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For more than half a century, demographics has been the primary method used by those in marketing and advertising to define populations of consumers.
More recently, thanks to interest tracking from social networks, behavioral data from search outlets, and lifecycle forecasting, there are more robust methods for describing potential customers.
The post-WWII rise of mass-produced consumer goods also brought about the rise of mass-market advertising. During the 1950s and 1960s, television was the medium of choice to deliver the greatest number of eyeballs for advertisers.
Marketers needed a way to quickly identify groups of prospects, so they sorted people according to when they were born. Thus, the 78 million people born in the generation following WWII were called “Baby Boomers.” Naming the succeeding generations was reduced to a mere single letter of the alphabet.
Name of Generation
Number of years in generation
Baby Boomers (1946 – 1964)
Generation X (1965 – 1980)
Generation Y (1981 – 1994)
Generation Z (1995 – 2005)
The Formula Is No Longer Effective
But now, in the 21st Century, that classification scheme has fallen apart. The year that someone was born is of little use when it comes to predicting how likely he or she is to buy a product.
The rate of change is accelerating. Generations have been getting shorter and smaller. Fewer unifying characteristics exist among each group. Fragmentation is the norm.
With the meteoric rise of the social web, people are able to self-select into groups so specialized, so disjointed, and so fleeting, that no single, sweeping approach can be successful at forecast marketing performance.
Adding more demographic information to the mix is not enough to make a meaningful difference.
The Birth of Psychographic Profiling
Psychographics take into account the mental model of the consumer in the context of a customer lifecycle.
An example of this can be seen in Amazon.com’s innovative “recommended products” and “users like me also bought” customized content. Its algorithms are able to instantly assess purchase history and patterns to predict what customers might be interested in buying.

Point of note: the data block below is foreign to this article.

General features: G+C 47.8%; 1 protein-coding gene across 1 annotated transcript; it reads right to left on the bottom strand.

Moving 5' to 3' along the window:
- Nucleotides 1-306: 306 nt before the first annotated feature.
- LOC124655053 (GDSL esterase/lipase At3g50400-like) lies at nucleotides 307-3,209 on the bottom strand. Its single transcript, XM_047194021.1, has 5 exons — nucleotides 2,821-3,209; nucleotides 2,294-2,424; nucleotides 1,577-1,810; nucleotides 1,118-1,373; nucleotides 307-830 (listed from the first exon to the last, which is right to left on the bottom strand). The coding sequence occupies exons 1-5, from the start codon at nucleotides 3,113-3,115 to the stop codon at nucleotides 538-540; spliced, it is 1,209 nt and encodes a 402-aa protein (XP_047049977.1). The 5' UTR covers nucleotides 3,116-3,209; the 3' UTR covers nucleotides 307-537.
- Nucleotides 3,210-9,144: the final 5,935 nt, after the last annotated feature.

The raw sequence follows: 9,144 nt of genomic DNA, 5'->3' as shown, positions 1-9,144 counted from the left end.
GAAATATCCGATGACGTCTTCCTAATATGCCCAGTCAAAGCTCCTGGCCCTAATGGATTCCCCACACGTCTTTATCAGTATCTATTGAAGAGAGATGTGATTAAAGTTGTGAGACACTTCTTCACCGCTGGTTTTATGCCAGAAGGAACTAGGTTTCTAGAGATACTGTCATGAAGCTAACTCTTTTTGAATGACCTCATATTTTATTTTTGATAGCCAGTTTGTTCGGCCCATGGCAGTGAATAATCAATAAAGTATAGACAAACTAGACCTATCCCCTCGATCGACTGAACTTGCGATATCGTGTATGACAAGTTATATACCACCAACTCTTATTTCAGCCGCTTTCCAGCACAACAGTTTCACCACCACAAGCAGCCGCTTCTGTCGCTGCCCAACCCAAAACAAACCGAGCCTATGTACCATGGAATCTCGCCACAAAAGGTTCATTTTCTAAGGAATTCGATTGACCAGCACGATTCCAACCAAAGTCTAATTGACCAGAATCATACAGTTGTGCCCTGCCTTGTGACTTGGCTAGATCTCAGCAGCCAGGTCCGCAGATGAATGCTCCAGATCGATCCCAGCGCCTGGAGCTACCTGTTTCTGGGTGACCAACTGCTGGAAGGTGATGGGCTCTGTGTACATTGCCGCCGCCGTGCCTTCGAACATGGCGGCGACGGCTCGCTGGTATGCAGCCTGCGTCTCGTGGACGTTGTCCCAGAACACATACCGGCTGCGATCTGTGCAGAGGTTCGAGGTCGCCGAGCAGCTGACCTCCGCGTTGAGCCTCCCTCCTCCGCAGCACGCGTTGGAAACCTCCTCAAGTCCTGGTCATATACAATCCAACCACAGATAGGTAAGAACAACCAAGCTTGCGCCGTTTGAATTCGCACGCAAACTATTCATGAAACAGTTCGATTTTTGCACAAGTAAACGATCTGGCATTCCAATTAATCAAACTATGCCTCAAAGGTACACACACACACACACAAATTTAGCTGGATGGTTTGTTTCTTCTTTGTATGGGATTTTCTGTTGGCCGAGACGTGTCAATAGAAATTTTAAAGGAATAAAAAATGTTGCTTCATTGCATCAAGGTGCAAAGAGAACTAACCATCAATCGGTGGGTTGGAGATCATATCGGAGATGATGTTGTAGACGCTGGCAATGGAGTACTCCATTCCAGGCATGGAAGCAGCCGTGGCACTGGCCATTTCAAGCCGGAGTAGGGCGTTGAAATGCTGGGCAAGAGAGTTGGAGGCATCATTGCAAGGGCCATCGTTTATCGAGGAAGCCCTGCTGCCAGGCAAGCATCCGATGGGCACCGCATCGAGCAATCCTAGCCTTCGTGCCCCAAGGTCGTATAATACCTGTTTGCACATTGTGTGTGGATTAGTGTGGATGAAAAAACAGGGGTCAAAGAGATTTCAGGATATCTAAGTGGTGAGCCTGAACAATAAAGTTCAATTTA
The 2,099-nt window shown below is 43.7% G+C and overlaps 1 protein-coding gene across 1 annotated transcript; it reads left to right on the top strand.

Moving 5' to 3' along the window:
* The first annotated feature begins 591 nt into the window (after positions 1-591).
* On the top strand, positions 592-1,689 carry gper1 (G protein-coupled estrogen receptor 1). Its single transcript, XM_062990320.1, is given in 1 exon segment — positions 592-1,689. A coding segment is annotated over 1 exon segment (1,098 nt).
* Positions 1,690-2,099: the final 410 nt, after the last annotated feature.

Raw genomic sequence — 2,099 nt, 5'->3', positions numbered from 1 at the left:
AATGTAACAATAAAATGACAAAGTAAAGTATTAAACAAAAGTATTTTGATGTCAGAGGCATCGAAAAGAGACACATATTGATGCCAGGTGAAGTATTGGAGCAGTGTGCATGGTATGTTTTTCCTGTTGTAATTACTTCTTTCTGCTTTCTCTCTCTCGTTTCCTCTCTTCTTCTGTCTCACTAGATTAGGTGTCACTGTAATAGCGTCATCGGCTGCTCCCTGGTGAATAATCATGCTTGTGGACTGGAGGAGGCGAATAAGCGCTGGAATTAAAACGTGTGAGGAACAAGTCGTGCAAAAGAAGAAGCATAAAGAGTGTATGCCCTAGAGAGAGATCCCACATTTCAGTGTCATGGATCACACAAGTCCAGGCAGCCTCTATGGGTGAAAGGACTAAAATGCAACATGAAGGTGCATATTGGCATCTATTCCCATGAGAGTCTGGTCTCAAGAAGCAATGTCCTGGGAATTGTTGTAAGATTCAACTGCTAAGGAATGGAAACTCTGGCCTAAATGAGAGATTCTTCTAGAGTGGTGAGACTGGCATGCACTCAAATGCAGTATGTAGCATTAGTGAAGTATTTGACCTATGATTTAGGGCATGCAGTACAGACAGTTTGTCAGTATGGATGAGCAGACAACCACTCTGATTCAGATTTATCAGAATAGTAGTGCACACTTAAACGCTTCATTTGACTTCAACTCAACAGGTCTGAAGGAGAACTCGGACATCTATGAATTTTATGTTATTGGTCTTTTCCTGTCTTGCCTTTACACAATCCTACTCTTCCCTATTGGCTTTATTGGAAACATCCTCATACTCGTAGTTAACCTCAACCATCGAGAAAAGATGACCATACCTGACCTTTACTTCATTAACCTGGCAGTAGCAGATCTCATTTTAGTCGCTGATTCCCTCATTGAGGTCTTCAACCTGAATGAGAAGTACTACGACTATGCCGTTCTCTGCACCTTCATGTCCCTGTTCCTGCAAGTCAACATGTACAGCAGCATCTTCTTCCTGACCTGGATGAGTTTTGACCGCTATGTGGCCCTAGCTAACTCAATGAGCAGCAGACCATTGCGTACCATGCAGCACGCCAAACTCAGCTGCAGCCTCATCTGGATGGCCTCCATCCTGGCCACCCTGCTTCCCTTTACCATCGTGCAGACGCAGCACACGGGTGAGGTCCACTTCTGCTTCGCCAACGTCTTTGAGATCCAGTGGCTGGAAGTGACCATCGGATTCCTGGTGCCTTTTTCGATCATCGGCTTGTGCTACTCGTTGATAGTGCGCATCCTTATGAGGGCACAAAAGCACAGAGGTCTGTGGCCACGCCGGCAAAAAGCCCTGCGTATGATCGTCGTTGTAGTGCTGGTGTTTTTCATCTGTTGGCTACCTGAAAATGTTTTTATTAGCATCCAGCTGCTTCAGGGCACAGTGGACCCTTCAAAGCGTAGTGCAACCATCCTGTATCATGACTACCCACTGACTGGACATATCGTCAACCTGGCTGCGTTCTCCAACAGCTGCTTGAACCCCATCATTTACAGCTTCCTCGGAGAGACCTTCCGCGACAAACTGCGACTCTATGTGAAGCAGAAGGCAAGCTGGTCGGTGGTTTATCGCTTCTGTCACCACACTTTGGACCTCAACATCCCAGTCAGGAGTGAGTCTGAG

Here’s how a psychographic profile might look different from a traditional marketing profile target for a childcare provider:
Age: 25 – 34
Household Income: $70K+
First child between 5 and 9 months
Spend $1,500/mo online
Live 1,000+ miles from parents and in-laws
Lives within 3 miles of store location
Psychographics provides more useful information about a target audience. Social profile data, behavioral data and customer lifecycle data are being combined and compared to identify people who are most likely to buy.
Social Profile Data
Profile data from social networks are gleaned from all the fields users grant permission for marketers to access. These bits of more personal information are used to create a closer relationship with a customer.
Fields are set up to encourage the user to share information such as relationship status, alma mater, interests and occupation. Sophisticated data management tools give research companies the opportunity to deliver packages of like-minded consumers to marketers.
Social profile data is the key that unlocks psychographic insights. The level of detail provided by social data, when compared to standard demographics, is the difference between performing surgery with a scalpel or a butter knife.
Retargeting advertising messages is an accepted practice among marketers. Ads that follow users from site to site are commonplace. Ad networks quickly incorporated the ability to place cookies in users’ browsers and display specific ads to them any time they visit a site that belongs to a particular network.
Perhaps a more subtle, yet effective system of ad targeting will structured to tell the customer a story over time, triggered by specific behavior. In the future, ad networks and clickstream data aggregators will form partnerships that monitor and guide a customer forward, step by step, toward the purchase event.
Site content and product recommendations will be shaped by clickstream analysis. The ability to personalize the content directed to specific visitors based on their behavior is here. The end result is an engagement experience that mimics the relationship between a thoughtful and proactive store owner and a longterm customer.
Customer Lifecycle Data
Significant indicator purchases, such as buying diapers for the first time, identify a customer entering a new lifecycle. Other indicators, like shipping address changes, substantial purchases of furniture, and patterns of purchases of higher-value goods can be a sign of the start of a new customer mentality or lifecycle phase.
Because many lifecycle patterns are predictable, marketers are able to compare the behaviors of identified groups with those of a group in an earlier stage in the cycle. Each group will receive messaging tailored to its emotional and logical motivators.
With the old model which relied on demographics alone, specific groups would not be addressed by content that has been fine-tuned. With psychographic data, far fewer impressions are wasted.
Paradigm shifts have changed the course of marketing before. In the 1960s, advertisers who aligned themselves with the power of television and demographic data built category-leading brands. Those who were unwilling to utilize TV were left behind.
The internet and digital technology offers a similar opportunity: take advantage of the capabilities afforded by psychographics and the new media or risk being left out.